Examples

Content type

Error

A number so nice, you used it twice.

There’s already an invoice [docnumber]. You can use it again, but it resets your invoice numbers (starting from [docnumber]).

Do you still want to use this invoice number?

Repeated entry error pattern

A number so nice, you used it twice.

There’s already an invoice [docnumber]. You can use it again, but it resets your invoice numbers (starting from [docnumber]).

Do you still want to use this invoice number?

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Good

A number so nice, you used it twice. There’s already an invoice [docnumber]. You can use it again, but it resets your invoice numbers (starting from [docnumber]). Do you still want to use this invoice number?

We can use this error pattern in various instances when users enter a number that they (or the system) already used. It has just the right amounts of helpfulness and delight.

Not so good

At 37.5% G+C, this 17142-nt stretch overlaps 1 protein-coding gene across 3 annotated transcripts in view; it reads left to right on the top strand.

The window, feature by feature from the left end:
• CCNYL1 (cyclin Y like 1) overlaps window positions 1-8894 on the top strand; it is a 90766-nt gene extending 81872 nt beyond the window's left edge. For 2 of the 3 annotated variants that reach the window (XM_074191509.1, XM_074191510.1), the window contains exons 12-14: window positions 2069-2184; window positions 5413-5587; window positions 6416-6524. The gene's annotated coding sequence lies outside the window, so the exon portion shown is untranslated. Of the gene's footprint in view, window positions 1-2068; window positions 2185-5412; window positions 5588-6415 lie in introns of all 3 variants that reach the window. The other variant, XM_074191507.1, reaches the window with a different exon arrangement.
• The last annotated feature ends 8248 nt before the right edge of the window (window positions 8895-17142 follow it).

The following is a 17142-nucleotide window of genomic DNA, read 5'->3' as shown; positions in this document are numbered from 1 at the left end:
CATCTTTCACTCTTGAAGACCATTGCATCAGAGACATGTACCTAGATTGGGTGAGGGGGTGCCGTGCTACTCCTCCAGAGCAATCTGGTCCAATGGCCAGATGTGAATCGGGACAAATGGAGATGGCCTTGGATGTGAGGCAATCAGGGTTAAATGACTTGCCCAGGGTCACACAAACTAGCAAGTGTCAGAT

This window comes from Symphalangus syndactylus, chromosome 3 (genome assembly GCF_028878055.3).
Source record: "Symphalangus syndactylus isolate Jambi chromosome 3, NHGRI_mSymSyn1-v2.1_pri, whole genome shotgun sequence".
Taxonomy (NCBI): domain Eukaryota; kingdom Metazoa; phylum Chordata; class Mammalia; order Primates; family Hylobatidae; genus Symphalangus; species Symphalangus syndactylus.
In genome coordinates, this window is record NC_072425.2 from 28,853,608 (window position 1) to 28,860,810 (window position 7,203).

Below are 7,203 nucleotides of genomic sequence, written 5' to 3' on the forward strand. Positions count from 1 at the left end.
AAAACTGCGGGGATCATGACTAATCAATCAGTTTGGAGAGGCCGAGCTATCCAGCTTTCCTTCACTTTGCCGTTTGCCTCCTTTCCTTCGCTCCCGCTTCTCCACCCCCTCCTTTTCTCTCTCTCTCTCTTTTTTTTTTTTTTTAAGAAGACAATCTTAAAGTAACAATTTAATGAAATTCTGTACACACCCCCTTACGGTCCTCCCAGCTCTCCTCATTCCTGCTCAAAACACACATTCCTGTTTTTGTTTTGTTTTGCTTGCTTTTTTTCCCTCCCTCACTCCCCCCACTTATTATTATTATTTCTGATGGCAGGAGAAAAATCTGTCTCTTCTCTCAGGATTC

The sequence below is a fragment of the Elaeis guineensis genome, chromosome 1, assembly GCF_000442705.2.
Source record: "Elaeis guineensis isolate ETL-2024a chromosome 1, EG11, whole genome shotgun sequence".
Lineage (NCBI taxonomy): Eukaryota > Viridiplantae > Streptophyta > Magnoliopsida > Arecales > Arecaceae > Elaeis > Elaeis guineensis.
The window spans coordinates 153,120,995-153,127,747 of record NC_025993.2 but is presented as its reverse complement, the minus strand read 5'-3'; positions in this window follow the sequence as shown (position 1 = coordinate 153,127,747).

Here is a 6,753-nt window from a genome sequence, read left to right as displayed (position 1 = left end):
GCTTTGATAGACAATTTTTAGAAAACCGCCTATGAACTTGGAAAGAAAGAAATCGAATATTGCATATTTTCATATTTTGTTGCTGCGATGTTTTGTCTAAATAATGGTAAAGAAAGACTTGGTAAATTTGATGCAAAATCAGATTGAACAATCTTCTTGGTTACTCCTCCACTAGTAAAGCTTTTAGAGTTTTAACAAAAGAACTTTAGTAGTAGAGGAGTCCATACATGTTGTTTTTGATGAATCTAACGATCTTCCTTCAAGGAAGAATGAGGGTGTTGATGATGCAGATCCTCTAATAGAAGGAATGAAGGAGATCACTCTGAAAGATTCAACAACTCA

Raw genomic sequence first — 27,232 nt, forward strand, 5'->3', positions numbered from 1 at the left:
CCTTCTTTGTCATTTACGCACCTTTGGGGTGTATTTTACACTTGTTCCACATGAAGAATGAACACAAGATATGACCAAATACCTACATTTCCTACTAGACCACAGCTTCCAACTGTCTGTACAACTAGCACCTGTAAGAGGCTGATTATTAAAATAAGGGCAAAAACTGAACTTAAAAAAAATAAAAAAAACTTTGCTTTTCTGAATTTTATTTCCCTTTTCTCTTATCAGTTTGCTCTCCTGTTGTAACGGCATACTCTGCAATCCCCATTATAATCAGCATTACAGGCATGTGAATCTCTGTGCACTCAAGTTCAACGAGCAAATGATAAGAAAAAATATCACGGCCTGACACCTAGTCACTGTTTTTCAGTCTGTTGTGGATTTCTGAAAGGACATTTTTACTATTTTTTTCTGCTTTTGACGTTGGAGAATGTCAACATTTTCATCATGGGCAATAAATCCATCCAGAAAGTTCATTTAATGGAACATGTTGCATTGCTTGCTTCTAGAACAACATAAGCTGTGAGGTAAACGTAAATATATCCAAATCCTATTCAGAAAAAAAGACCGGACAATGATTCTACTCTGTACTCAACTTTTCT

Invoice [docnumber] has already been taken. Are you sure you want to continue with that number? It will reset your invoice numbers (starting from [docnumber]).

Try to avoid the "Are you sure" construction in error messages. It makes it sound as if we're questioning the user's intelligence instead of guiding them to make the right choices.

Something's not right. Try again.

Unspecified error message

Something's not right. Try again.

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Good

Something's not right. Try again.

We use this message when we're not sure what caused the error or when the error is so complicated and technical that explaining it might just annoy the customer.

Not so good

Oops! We're sorry! You've encountered an asynchronous error. Please try again.

We don't use exclamations in copy. And we generally don't say we're sorry. A machine is delivering this message, and our users can see through the false empathy. As for the "asynchronous error" copy, we try really hard to keep our content conversational. Unless you're a developer, you probably haven't used the word asynchronous with your friends in the past two weeks.